In 2014 a second fund was acquired from the National Priorities Research Program (NPRP) in order to carry out an in-depth research on housing dynamics and rapid migration in Gulf cities. This project is an important scientific contribution toward the achievement of the Qatar National Research Strategy (QNRS) and thus the Qatar National Vision. This NPRP project is initiated by the University of Strathclyde and Qatar University. It has been launched in May 2015 for a duration of three years. The inter-disciplinary team is coordinated by Professor Ashraf M. Salama as Lead Principal from University of Strathclyde, who joined a strategic international cooperation with Dr. Hatem Ibrahim as Co-Lead Principal Investigator from Qatar University. While the planning and policy expert Dr. Florian Wiedmann is in charge of research activities in Glasgow, other academics are involved in the research process in order to provide a wide range of expertise covering a range of disciplines from urban economics to governance and from human behavioral studies to urban design and architecture. With valuable support from local authorities in three Gulf States including Qatar, United Arab Emirates and Bahrain, information and data are gathered and analyzed to enhance the scientific understanding of emerging multicultural societies and their need for flexible and diverse housing markets.
The main objective of this NPRP 07-960-5-135 project is to explore a new approach in identifying and investigating key parameters within multicultural societies and resulting lifestyle dynamics in the context of emerging Gulf cities. Thus, the project focuses on analysing the inter-dependencies between newly introduced housing typologies and emerging multiculturalism leading to a high diversity of lifestyle groups. This study is needed to investigate general design requirements for both the urban design of neighborhoods and the architectural design of housing units. The three basic research questions that drives the investigation in this research stem from the existing knowledge gap resulting from the lack of research that integrates the evolutionary, spatial, and socio-cultural dimensions of housing in the multicultural context of Gulf cities. Consequently, the main questions of this research project could be exemplified as follows: How the fast changes in Gulf societies have impacted housing developments and typological transformations? What kind of new lifestyles are reflected in the newly emerging housing typologies? What approaches are needed to develop housing types amenable to support the quality of life in the Gulf thereby fostering attractiveness?
|© 2017 Salama, Ibrahim, Wiedmann|
The applied research framework in the case of this project is rooted in the approach to synthesize key lifestyle theories and their relation to housing dynamics. The Danish ethnologist Thomas Hojrup introduced the concept of life modes in his book “State, Culture and Life Modes: Foundations of Life Mode Analysis” (2003). The three life modes he introduced are: self-employed life mode, wage earner life mode and career oriented life mode. A second theory was developed by the French sociologist Pierre Bourdieu in 1984 which can be referred to the notion of lifestyle. He distinguishes three key concepts defining lifestyles: habitus, position and distinction. This status based lifestyle theory emphasizes the fact that lifestyles are formed by the dynamics between the individual and its social context. In 1996 the British anthropologist Mary Douglas introduced a further lifestyle theory based on the definition of four different sub-cultures: competition and individualism, isolation and avoidance of social controls, equity and negotiation, and hierarchical communities. These attitude based lifestyle choices add another layer to previous theories and suggest that there is a need for differentiation regarding the impact of individual lifestyles on social dynamics and thus housing development. The resulting methodological approach is rooted in real-estate studies, behavioral observations and questionnaires.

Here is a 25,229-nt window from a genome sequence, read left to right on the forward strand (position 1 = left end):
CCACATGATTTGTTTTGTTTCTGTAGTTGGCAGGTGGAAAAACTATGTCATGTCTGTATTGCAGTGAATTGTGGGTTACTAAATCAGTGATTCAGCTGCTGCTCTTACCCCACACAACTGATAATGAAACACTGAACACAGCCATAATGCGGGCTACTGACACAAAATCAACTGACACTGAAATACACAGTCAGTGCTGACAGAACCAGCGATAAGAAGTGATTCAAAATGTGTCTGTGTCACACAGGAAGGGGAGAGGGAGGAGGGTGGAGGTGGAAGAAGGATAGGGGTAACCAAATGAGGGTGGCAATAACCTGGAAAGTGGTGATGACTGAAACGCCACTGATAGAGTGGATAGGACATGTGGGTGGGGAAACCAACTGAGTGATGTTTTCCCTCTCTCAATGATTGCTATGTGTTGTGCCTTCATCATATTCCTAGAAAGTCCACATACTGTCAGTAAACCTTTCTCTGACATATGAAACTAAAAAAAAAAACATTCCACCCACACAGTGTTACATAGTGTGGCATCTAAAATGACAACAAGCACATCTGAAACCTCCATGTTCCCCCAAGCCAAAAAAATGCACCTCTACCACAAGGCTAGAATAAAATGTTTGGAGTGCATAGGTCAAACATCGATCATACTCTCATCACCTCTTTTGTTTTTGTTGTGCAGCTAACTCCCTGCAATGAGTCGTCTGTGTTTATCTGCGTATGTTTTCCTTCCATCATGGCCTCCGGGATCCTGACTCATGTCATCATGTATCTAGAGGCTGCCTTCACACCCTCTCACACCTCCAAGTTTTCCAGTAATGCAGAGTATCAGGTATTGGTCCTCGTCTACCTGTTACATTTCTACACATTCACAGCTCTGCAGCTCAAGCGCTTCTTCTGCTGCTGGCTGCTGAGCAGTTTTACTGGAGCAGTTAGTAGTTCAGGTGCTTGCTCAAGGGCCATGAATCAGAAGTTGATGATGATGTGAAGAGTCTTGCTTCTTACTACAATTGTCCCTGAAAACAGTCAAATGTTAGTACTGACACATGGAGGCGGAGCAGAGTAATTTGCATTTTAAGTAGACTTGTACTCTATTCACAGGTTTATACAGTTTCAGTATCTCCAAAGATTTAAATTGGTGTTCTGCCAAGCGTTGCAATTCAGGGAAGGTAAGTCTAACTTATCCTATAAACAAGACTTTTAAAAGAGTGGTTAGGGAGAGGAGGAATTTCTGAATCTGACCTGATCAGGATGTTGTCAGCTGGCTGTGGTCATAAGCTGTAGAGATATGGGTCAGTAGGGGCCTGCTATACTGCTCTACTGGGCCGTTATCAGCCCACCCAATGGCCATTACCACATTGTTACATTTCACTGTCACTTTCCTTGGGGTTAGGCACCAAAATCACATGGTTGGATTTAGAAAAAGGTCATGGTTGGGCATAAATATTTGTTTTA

|Transdisciplinary framework for investigating lifestyle dynamics and housing preferences (© 2017 Salama, Ibrahim, Wiedmann).|
The project aims to serve local interests of both private and public sectors in order to define current potentials and challenges in local housing markets. Today, the establishment of liveability has become a major challenge due to the increasing dependency on growth strategies instead of consolidation policies. Thus, the project is intended to help decision-makers, planners and architects to identify each factor that inhibits the development of suitable neighbourhoods for increasingly multicultural societies. In addition, it seeks to contribute to international research focusing on interdependencies of housing dynamics and emerging multiculturalism in the case of rapidly growing migrant cities. The academic community is therefore provided with new data and empirical studies about current development processes and their relations to urban transformation as well as social implications, such as social segregation. Subsequently, the project can serve as basis for the on-going debate on how planners and architects can optimize housing to accommodate migrant communities.
Prof. Dr. Ashraf M. Salama, Department of Architecture, University of Strathclyde, Glasgow, Lead Principal Investigator
Dr. Hatem Ibrahim, Department of Architecture and Urban Planning, Qatar University, Doha, Co-Investigator
Dr. Florian Wiedmann, Department of Architecture, University of Strathclyde, Glasgow, Project Manager
Laura MacLean, Velina Mirincheva, Reem Awwaad, Bassma Aboukalloub, Nehal Ibrahim, Farah Barakat, Sultana Al-nabet